Are you considering starting another party?

WHITMAN: Not right now. I am considering what I can do to try to help get the Republican Party back. And if that proves to be impossible, well then we'll have to think about something else.

CAMEROTA: While I have you I want to ask you about something that Senator Ron Johnson said on a right-wing radio show. Basically, he continues to spread misinformation on so many levels.

He seems, frankly, to be somebody who is quite susceptible to misinformation. The latest one he is spreading is that he seems to think from something that he's read that the vaccines may be actually dangerous and possibly causing deaths.

There's no evidence of this. This is an un-vetted site that he is referring to.

What is happening to Senator Ron Johnson?

WHITMAN: Again, it has to do with this belief that you can't trust government. That is what makes it so dangerous as we look at our constitutional republic.

First of all, what he is saying is dangerous because it is going to convince more people they shouldn't get the vaccine.

I mean, it is legitimate to have questions about the safety of it. It is legitimate to be concerned if you have underlying health conditions. I get all that.

[14:35:08]

But every single thing that we've seen with the millions of people who have been vaccinated now flies in the face of what Ron Johnson is saying.

People are not dying from the vaccine. They are dying from COVID. They're finding they're having knock on problems after they've been on ventilators, after they've had the disease, far worse than anything they see from any of the vaccines.

I mean, I know there was the problem with the Johnson & Johnson and the concern about blood clots.

It was literally one in a million in this country when they stopped production for a while because it was seven people who had died and over seven million of the vaccines administered.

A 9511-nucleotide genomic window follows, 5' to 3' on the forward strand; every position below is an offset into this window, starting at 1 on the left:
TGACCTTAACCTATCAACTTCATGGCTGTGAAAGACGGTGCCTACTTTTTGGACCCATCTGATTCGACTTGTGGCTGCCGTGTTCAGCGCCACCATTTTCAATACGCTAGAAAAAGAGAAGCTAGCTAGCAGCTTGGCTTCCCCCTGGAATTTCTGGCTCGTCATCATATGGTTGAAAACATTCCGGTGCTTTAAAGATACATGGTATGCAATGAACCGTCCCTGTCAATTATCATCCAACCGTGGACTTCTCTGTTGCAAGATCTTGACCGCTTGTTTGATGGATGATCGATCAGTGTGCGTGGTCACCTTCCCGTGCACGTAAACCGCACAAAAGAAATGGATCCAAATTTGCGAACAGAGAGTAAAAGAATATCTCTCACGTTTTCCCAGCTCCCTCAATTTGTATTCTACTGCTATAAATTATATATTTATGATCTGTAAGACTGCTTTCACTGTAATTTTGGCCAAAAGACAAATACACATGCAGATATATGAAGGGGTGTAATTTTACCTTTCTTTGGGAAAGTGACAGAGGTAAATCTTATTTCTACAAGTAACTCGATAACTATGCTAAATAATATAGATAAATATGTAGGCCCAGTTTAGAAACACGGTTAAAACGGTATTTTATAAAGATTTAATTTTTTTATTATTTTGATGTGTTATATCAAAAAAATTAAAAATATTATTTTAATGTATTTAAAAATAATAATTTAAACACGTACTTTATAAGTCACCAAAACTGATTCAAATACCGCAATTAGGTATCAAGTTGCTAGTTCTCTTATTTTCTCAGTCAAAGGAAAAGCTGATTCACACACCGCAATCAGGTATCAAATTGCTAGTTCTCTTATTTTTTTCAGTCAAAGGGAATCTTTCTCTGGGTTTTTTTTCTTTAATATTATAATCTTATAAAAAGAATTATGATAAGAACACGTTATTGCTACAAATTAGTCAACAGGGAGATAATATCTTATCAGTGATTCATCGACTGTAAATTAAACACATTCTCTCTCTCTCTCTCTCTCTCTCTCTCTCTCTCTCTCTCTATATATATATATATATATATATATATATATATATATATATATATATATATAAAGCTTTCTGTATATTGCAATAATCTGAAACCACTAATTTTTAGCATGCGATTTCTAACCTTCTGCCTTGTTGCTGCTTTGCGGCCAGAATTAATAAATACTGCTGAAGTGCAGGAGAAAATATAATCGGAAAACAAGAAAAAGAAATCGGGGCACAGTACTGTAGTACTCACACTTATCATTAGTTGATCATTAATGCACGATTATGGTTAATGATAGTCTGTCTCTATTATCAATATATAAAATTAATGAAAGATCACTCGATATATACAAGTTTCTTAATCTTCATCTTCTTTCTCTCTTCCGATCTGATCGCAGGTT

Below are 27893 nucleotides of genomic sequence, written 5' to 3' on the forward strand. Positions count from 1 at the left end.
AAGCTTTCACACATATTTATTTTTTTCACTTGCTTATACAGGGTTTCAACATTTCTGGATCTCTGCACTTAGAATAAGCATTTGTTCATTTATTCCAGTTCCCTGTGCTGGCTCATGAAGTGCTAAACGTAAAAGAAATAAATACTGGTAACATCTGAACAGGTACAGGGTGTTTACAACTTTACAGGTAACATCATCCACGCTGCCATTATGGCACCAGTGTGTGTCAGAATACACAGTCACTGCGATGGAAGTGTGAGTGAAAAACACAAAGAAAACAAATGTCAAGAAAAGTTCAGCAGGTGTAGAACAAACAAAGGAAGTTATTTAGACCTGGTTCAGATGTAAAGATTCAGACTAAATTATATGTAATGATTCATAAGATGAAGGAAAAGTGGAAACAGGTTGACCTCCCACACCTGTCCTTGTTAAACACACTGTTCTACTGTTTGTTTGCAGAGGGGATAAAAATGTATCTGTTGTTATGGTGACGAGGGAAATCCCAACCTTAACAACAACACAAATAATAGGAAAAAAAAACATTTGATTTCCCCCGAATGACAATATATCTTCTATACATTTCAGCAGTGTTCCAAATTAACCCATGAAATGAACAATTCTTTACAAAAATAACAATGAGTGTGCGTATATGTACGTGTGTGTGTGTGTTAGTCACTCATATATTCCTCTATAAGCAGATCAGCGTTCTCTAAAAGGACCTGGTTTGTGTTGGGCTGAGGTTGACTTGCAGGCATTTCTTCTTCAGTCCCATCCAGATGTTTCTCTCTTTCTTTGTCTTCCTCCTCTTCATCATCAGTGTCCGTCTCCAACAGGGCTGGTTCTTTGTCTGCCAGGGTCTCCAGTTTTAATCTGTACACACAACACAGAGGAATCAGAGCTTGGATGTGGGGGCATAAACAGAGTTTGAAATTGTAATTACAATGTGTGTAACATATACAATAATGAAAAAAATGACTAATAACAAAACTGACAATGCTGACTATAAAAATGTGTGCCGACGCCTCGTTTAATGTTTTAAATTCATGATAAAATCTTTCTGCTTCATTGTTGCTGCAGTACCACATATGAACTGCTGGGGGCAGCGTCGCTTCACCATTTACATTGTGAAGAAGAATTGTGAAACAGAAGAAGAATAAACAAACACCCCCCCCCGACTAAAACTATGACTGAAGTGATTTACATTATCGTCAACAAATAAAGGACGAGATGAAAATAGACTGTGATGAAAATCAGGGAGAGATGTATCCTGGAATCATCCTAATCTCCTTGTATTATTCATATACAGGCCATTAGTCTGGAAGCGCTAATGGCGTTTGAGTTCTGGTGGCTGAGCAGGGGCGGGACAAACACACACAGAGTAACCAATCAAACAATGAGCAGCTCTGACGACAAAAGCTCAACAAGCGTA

But more people got blood clots from the COVID.

CAMEROTA: Right.

WHITMAN: Way more, than from the vaccines.

CAMEROTA: And somehow Senator Ron Johnson and other people, who are elected to represent the people -- you know, people, and give them real information, have stopped doing that.

But, former Governor Christine Todd Whitman, we appreciate your take on all of this and your perspective. Thanks so much for joining us. WHITMAN: My pleasure.

CAMEROTA: Be sure to join Fareed Zakaria for an in-depth look at the changing Republican Party. How did it morph into what we see today? "A RADICAL REBELLION, THE TRANSFORMATION OF THE GOP," begins Sunday night at 8:00 Eastern, only on CNN.

All right. We also have breaking news out of Jerusalem. More unrest and violence in the streets. And now, Hamas firing rockets.

(COMMERCIAL BREAK)

[14:40:45]

VICTOR BLACKWELL, CNN HOST: To Israel now, where violence and unrest are escalating in Jerusalem.

Today, just after warning sirens sounded in Jerusalem and really places across central Israel, Hamas fired a barrage of rockets from Gaza toward Israel.

CAMEROTA: Hundreds of Palestinian protesters injured as fighting broke out with Israeli police inside and around a mosque in Jerusalem.

The violent clashes forced Israeli officials to temporarily halt visits by non-Muslims to the holy site the Temple Mount.

CNN's Hadas Gold joins us now from Jerusalem.

What is the situation on the ground, Hadas?

HADAS GOLD, CNN CORRESPONDENT: Well, Alisyn, all evening long, we have been hearing these red-alert sirens. This is when there's potentially incoming rocket attacks.

Most of them have been concentrated in the southern part of Israel. But just a few hours ago, we were actually live on air when the sirens went off in Jerusalem and we heard seven explosions while we were reporting out on the street.

Jerusalem has not been targeted with rockets from Gaza for several years now. This was really a new escalation in what is happening.

The Israeli military called this a blatant attack against Israel and said their intention is to hold Hamas accountable.

There have been dozens of rockets fired from Gaza in the last few hours. And they continue -- we continue to get the red-alert sirens all evening long.

Now, the Israeli military has confirmed they did carry out a strike on Hamas operatives in the Gaza Strip.

The Palestinian Ministry of Health in Gaza says nine people have been killed in Gaza, including three children, in the north of the Gaza Strip. The ministry says the deaths were caused by an Israeli airstrike. But